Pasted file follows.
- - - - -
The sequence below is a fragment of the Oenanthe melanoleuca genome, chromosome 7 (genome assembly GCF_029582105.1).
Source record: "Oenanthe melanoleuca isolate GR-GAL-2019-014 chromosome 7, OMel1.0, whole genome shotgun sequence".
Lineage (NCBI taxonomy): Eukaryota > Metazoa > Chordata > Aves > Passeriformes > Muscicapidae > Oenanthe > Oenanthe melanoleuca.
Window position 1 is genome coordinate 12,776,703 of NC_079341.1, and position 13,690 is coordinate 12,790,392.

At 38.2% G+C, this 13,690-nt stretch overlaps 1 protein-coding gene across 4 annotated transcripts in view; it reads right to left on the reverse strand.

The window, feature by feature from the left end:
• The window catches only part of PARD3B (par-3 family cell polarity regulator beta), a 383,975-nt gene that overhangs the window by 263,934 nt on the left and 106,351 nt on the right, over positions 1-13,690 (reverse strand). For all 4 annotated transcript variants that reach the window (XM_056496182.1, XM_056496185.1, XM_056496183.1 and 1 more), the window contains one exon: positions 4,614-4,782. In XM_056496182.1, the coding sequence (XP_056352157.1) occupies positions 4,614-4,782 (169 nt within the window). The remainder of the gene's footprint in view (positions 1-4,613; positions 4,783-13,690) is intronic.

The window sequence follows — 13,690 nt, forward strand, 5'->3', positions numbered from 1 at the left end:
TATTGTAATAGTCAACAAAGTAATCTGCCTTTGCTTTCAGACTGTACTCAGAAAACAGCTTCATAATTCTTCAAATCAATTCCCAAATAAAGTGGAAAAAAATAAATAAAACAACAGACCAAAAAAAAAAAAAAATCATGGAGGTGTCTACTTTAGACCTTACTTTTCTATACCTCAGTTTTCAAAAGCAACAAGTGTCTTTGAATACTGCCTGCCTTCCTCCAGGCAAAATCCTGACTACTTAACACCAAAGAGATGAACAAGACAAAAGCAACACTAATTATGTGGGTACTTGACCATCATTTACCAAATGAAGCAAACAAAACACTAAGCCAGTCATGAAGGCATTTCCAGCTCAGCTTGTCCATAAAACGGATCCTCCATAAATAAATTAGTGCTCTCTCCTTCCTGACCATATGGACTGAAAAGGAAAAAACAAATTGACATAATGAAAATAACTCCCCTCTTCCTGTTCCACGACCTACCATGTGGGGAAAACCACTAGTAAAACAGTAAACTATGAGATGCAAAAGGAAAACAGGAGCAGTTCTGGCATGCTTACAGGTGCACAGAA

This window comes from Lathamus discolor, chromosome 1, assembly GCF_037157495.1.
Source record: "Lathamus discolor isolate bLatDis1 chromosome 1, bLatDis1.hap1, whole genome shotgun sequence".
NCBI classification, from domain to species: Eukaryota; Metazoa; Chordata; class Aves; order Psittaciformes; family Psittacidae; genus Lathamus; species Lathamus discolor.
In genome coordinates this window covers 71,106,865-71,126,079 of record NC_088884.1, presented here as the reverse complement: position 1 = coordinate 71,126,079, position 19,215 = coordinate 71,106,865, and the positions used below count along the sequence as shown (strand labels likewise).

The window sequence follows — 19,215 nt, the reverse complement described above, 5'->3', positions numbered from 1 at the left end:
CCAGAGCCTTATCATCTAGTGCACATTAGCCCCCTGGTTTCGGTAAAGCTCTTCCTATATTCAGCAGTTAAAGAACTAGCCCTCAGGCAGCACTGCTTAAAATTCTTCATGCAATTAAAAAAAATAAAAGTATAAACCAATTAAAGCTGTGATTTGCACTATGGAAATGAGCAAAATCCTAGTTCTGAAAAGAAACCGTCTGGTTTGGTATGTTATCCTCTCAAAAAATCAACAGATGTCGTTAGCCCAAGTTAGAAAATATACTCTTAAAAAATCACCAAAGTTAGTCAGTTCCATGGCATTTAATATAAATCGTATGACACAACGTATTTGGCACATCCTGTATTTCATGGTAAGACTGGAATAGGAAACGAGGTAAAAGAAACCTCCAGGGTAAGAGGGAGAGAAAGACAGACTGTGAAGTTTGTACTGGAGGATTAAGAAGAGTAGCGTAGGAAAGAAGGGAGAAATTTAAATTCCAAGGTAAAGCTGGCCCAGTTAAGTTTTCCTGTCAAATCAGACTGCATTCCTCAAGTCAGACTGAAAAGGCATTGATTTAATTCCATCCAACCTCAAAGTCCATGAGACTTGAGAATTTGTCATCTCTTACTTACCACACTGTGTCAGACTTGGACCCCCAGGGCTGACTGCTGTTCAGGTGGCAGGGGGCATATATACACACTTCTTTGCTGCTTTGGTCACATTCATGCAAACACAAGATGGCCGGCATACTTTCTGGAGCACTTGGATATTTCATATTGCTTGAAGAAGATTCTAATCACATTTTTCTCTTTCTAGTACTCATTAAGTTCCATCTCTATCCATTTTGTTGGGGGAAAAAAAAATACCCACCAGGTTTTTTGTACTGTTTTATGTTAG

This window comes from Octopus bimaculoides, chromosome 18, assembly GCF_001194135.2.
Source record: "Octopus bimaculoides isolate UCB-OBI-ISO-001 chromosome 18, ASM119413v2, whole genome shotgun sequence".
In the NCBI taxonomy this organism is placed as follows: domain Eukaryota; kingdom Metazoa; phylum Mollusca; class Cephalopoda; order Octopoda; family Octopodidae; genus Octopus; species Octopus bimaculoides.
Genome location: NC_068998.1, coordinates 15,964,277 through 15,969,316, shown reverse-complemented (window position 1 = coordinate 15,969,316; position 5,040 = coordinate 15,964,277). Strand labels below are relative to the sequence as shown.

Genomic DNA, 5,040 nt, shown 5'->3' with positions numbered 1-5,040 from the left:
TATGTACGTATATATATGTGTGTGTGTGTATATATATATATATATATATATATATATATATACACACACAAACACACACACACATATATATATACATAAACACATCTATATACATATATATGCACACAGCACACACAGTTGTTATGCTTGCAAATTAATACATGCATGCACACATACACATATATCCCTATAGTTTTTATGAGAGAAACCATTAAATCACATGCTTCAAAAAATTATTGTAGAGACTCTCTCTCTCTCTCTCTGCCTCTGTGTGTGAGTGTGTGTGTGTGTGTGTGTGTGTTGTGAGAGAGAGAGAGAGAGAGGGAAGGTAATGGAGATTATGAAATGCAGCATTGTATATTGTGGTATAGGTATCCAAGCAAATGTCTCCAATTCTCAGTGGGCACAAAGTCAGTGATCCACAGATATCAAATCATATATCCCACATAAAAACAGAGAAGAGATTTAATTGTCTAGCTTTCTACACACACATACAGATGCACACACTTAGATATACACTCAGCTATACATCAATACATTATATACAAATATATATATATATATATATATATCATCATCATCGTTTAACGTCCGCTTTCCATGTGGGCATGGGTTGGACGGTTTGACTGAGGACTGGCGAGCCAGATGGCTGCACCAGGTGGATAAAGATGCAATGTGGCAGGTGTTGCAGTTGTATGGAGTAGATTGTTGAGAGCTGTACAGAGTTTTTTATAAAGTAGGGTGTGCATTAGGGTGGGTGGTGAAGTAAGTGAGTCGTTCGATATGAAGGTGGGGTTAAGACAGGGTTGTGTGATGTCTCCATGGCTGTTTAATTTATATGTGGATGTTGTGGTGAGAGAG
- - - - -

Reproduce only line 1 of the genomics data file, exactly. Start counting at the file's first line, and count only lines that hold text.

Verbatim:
The sequence below is a fragment of the Oenanthe melanoleuca genome, chromosome 7 (genome assembly GCF_029582105.1).